# If a zero-hour contract job pays £32,000 a year pro rata part time, how much will one earn per hour?

Found 1st Jan 2016
Hey all

Just had a random question regarding a position I'm interested in.

There's a job that pays £32,000 a year PRO RATA PART TIME on a zero hour contract. I understand hours can average between 5 to 20 or more per week, depending on availability.

So can anyone confirm how much I would earn per hour please?
Impossible to tell given your figures
No - think it is illegal to offer a fixed salary for a zero hours contract?
Zero. If you get no hours the hourly rate does not matter.
I'm guessing it's some kind of sales job with an (unrealistic) expected earnings, so you can't work out an hourly rate.
doesn't even make sense that .
zero hours but 32k oO
Depends on whether it's based on a 35 or 40 hour working week (or another weekly rate).

35 hrs = £17.58ph
40 hrs = £15.38ph
32000/(20x52)= £30.77
lowest
32000/ (52x5) = £123.07
Highest?
Edited by: "sowotsdis" 1st Jan 2016
The maths won't work without a full time hours figure.
But
Assuming 40 hrs/ week = £16 p/h pt-pro rata
salarybot.co.uk

Edited by: "syne209" 2nd Jan 2017
BeerDrinker

Depends on whether it's based on a 35 or 40 hour working week (or another … Depends on whether it's based on a 35 or 40 hour working week (or another weekly rate).35 hrs = £17.58ph40 hrs = £15.38ph

Still doesn't get round the dichotomy of Zero hours earning £32k.
BTW who or what will you be waxing?
Thanks all!

It's a mental support role at a university and there are 3 positions available.

It says this on the job page:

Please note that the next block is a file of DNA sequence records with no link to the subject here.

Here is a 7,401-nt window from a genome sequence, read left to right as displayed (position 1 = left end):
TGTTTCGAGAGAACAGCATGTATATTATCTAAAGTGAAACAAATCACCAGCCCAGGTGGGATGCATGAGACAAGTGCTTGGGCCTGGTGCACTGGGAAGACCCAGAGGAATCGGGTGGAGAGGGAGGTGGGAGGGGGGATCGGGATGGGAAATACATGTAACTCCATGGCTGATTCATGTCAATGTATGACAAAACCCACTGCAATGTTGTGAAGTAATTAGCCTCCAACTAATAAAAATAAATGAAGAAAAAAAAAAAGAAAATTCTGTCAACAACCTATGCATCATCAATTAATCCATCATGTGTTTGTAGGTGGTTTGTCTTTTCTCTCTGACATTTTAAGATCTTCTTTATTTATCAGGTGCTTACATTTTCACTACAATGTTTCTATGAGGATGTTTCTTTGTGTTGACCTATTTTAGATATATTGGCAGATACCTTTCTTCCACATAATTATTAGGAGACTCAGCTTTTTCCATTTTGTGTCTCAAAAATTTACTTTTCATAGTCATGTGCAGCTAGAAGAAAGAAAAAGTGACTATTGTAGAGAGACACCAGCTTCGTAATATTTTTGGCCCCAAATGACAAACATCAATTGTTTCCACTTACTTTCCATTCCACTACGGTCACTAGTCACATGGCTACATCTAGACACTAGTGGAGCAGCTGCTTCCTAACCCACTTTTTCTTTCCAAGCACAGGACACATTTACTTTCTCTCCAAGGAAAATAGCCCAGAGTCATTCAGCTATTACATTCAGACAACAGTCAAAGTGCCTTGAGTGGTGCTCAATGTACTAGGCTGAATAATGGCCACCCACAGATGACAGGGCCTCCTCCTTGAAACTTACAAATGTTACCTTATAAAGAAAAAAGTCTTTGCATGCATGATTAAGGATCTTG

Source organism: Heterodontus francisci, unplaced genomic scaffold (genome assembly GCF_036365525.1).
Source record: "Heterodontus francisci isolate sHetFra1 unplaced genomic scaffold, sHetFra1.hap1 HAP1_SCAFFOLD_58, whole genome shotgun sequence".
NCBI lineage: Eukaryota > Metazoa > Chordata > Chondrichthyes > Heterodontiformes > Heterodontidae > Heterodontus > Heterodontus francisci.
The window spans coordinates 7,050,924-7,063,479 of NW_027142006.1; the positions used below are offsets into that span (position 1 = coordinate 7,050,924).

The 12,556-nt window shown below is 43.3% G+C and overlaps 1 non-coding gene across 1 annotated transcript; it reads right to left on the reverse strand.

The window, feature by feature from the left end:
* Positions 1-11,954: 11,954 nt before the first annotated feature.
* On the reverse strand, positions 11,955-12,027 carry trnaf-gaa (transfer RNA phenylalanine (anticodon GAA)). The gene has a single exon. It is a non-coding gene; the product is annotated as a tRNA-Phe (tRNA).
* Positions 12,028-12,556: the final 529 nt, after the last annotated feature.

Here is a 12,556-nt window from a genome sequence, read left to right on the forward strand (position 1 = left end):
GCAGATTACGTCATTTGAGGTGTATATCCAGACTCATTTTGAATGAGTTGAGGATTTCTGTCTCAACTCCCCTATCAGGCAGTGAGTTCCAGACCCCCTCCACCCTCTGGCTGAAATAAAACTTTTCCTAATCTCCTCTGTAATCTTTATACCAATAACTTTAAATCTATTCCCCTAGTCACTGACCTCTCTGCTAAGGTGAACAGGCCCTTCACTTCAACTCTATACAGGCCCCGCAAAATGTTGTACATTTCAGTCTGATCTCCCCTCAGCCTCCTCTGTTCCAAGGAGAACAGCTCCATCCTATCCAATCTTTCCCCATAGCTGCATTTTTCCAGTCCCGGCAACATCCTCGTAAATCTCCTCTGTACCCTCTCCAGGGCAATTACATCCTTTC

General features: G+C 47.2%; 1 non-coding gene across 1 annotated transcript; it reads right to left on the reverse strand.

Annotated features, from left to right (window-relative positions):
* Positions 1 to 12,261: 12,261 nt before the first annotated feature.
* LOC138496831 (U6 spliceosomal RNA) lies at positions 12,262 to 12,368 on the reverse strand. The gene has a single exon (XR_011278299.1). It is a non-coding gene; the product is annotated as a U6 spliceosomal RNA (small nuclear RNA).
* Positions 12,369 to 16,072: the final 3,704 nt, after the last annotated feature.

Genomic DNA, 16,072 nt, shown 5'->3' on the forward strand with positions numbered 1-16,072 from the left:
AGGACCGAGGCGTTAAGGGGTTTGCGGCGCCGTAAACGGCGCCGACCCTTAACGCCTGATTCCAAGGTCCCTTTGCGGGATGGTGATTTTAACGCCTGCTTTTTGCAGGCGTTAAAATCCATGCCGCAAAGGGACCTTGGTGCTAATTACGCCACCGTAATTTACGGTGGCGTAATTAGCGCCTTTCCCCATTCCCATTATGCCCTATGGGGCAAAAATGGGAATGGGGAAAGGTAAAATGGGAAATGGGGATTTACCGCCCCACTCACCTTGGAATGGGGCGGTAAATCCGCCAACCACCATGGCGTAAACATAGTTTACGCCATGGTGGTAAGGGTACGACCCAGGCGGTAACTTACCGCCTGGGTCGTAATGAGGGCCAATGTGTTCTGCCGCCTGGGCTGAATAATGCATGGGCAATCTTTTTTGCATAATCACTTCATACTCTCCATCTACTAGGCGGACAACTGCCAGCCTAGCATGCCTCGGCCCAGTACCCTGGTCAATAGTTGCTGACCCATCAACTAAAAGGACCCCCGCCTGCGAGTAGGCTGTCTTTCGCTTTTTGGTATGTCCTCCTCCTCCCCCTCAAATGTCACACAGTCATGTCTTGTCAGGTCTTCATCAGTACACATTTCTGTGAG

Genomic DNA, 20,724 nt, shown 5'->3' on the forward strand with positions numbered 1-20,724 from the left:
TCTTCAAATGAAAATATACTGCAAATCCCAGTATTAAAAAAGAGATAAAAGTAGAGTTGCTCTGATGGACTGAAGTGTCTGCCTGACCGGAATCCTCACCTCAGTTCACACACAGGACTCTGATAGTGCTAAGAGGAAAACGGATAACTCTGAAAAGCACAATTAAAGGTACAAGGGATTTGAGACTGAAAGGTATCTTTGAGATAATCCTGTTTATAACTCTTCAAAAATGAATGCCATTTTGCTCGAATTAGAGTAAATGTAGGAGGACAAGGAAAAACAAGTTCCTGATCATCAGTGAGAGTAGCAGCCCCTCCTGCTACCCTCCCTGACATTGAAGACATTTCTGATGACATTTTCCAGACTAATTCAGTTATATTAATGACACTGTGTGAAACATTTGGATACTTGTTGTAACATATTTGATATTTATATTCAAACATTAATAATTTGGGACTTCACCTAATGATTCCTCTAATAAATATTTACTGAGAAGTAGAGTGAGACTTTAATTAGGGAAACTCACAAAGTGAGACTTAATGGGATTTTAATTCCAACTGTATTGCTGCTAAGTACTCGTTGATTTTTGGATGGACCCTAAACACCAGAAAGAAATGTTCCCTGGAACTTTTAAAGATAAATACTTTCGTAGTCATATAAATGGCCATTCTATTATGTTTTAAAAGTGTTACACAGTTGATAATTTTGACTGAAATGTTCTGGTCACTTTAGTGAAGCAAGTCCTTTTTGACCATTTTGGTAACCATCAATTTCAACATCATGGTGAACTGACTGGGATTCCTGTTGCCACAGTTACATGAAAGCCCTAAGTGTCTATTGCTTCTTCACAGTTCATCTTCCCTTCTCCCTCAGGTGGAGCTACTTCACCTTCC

Contract type: Casual
This is a zero-hour position.
£32,600 per annum (pro rata if part-time)

And I was told on the phone that the hours can range from 5 to 20 or more if you want.
mtuk1

Still doesn't get round the dichotomy of Zero hours earning £32k.

The zero hours bit means you aren't guaranteed any set hours in any given week. The salaried figure will be based on a full-time equivalent working week. If we knew the full-time equivalent hours per week, we'd be able to give an hourly rate
That's stupid, they should be advertising as an hourly rate not impossible yearly salary
Well if based around a standard 37.5 hour week it works out at £16.41ph.
Hope you have a supplementary income to get by when you are getting zero hours.
Cheap way for a company to get round paying overtime and additional holiday pay to full time emplohees which will potentially be the only hours you will be picking up.
WaxMechaniK

Thanks all!It's a mental support role at a university and there are 3 … Thanks all!It's a mental support role at a university and there are 3 positions available.It says this on the job page:Contract type: CasualThis is a zero-hour position.£32,600 per annum (pro rata if part-time)And I was told on the phone that the hours can range from 5 to 20 or more if you want.

So it will be university term time only. So on those weeks when closed you will earn nothing. On a 5 hour week you will take home about £80 and about £300 on a 20 hour week.

Edited by: "GAVINLEWISHUKD" 1st Jan 2016
Aha OK, thank you all. Sorry just wanted to clarify it as it seemed confusing.

I already work as and when for another company and choose my shifts, which can be 0 hour to 36 hours or even more. So this would be in addition...
here's an idea. Why don't you just call them and find out?!
peeej1978

here's an idea. Why don't you just call them and find out?!

They're out of office at the moment over the christmas and new year period.
Zero hours should be illegal. When we went to apply for a mortgage, nationwide would not take the 0hour wage into consideration.
splatsplatsplat

Zero hours should be illegal. When we went to apply for a mortgage, … Zero hours should be illegal. When we went to apply for a mortgage, nationwide would not take the 0hour wage into consideration.

Oh hmm that's an important point to consider!
splatsplatsplat

Zero hours should be illegal. When we went to apply for a mortgage, … Zero hours should be illegal. When we went to apply for a mortgage, nationwide would not take the 0hour wage into consideration.

While I'll agree it can be a PITA I like it. But that's probably because I could probably work 7 days a week if I wanted to but equally I can have as much time off as I like.
It takes a bit of adjusting of life but once you have don't that it's great. Money at first was a worry but once you balance it you will be fine. I no longer worry about money.
splatsplatsplat